Perhaps that’s why it has taken 2,700 years for the piece of clay inscribed with King Hezekiah’s seal to be discovered in Jerusalem.

It is believed to be the first-ever seal — also referred to as a “bulla” — from an Israeli or Judean King to be discovered by archaeologists.

“The seal of the king was so important. It could have been a matter of life or death, so it’s hard to believe that anyone else had the permission to use the seal,” Eilat Mazar, who directs excavations at the City of David’s summit, told CNN. Continue reading

The Inklings

“And when you turn from the New Testament to modern scholars, remember that you go among them as a sheep among wolves. Naturalistic assumptions, beggings of the question such as that which I noted on the first page of this book, will meet you on every side—even from the pens of clergymen.” C. S. Lewis

“Christianity does not involve the belief that all things were made for man. It does involve the belief that God loves man and for his sake became man and died.” C.S. Lewis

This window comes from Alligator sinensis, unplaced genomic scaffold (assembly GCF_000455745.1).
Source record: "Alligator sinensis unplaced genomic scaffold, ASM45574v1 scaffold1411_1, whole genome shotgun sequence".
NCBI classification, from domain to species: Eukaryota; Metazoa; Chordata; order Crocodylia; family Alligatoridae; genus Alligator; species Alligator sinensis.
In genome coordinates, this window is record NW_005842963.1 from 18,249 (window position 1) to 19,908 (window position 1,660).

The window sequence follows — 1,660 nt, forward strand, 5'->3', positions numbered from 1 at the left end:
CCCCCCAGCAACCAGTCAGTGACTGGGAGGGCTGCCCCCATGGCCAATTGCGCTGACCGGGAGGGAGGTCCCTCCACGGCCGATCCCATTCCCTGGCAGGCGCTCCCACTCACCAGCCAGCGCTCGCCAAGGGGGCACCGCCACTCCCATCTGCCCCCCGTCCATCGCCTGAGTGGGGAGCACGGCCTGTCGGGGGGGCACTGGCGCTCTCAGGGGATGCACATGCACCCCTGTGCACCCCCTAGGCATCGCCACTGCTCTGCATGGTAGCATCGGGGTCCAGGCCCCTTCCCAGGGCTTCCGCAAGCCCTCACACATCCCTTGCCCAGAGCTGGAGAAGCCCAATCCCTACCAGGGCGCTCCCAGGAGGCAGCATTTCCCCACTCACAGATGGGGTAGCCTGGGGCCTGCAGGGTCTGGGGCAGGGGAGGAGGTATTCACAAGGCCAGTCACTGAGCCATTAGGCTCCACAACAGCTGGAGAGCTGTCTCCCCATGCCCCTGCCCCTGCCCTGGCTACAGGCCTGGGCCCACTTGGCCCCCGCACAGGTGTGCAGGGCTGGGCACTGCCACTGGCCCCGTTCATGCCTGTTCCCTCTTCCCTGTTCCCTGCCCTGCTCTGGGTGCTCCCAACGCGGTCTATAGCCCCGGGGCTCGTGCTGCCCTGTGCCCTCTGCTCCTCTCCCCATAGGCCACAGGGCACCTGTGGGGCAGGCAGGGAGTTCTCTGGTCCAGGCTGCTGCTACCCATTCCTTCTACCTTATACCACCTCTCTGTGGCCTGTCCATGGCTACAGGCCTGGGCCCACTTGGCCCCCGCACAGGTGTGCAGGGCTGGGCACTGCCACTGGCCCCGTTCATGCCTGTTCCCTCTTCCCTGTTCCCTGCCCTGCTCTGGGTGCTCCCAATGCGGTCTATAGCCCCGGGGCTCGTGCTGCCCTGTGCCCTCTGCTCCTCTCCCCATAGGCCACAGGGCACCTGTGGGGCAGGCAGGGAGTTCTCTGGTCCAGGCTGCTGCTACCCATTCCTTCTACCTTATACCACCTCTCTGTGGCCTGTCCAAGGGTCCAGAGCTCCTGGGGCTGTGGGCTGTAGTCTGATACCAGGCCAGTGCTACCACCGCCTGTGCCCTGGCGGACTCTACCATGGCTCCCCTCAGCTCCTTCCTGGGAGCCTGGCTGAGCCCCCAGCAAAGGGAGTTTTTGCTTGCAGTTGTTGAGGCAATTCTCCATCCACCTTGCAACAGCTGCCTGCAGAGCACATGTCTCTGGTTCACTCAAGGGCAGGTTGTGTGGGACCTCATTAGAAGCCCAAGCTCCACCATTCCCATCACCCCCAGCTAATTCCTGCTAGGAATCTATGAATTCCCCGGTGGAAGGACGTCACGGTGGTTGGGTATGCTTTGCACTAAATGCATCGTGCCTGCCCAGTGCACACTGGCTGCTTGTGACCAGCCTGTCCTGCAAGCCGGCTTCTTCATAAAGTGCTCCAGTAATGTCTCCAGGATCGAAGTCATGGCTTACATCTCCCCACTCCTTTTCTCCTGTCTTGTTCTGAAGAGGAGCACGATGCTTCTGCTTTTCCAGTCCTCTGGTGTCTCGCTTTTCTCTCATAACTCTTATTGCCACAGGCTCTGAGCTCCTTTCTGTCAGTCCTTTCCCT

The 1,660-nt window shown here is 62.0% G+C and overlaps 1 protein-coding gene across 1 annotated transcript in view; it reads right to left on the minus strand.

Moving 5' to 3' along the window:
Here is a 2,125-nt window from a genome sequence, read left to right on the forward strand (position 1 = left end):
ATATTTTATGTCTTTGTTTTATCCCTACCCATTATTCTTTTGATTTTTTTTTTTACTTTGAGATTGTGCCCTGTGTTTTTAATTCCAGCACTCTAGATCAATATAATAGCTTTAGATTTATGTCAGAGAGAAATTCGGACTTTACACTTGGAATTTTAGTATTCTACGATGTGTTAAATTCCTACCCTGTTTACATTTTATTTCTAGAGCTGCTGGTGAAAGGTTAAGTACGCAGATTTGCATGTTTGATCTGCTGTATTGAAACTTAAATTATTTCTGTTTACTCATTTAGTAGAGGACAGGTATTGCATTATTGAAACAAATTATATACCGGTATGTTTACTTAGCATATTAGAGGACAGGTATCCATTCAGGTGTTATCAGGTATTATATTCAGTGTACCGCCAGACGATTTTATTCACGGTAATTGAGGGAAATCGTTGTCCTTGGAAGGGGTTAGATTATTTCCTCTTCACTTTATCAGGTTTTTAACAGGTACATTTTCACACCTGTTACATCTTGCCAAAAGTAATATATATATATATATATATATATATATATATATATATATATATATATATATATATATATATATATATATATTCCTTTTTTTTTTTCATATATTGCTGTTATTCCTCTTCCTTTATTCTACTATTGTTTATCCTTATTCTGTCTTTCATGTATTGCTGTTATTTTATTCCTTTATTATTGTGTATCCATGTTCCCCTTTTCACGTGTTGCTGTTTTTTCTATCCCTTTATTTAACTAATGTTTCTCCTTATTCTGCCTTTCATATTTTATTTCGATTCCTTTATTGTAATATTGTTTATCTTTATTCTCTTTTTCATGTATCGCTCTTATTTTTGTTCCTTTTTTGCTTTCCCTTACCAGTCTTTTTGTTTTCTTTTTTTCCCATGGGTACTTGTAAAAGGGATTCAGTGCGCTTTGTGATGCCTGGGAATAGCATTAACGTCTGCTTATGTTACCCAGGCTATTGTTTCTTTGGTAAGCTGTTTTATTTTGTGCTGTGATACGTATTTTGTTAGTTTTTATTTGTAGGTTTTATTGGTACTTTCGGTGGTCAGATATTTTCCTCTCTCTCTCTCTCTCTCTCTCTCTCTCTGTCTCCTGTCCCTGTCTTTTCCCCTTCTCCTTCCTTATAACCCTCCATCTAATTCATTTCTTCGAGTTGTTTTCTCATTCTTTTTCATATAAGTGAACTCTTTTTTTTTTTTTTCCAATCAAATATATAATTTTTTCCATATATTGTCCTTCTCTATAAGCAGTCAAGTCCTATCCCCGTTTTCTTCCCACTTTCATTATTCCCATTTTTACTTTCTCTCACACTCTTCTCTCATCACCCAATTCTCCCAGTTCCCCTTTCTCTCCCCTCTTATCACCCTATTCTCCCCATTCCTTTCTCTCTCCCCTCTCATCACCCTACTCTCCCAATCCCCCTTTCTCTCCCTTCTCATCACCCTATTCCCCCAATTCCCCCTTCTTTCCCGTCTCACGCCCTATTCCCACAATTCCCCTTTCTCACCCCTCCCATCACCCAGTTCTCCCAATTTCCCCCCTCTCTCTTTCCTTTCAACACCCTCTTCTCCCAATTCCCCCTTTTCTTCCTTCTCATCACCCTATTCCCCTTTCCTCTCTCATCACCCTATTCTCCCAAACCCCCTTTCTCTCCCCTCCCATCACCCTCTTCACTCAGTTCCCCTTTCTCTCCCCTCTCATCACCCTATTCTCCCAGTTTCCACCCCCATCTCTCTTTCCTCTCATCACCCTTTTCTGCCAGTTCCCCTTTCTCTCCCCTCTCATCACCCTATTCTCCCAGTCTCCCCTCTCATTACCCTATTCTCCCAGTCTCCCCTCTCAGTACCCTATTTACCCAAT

“You never know how much you really believe anything until its truth or falsehood becomes a matter of life and death to you.” C. S. Lewis

The “Inklings” — Providing Hope Against a Culture of Despair

By  ,  The New American, December 21, 2015, p.34f

The “Inklings” — Providing Hope Against a Culture of Despair

The grand sweep of history is often presented as an account of nations and even entire civilizations upon which the religious beliefs and ideologies of different ages have their impress on vast and faceless multitudes. Nearly lost in that vast expanse of time are the moments in which the individuals who shape the character of their ages are brought to the convictions that order their existence.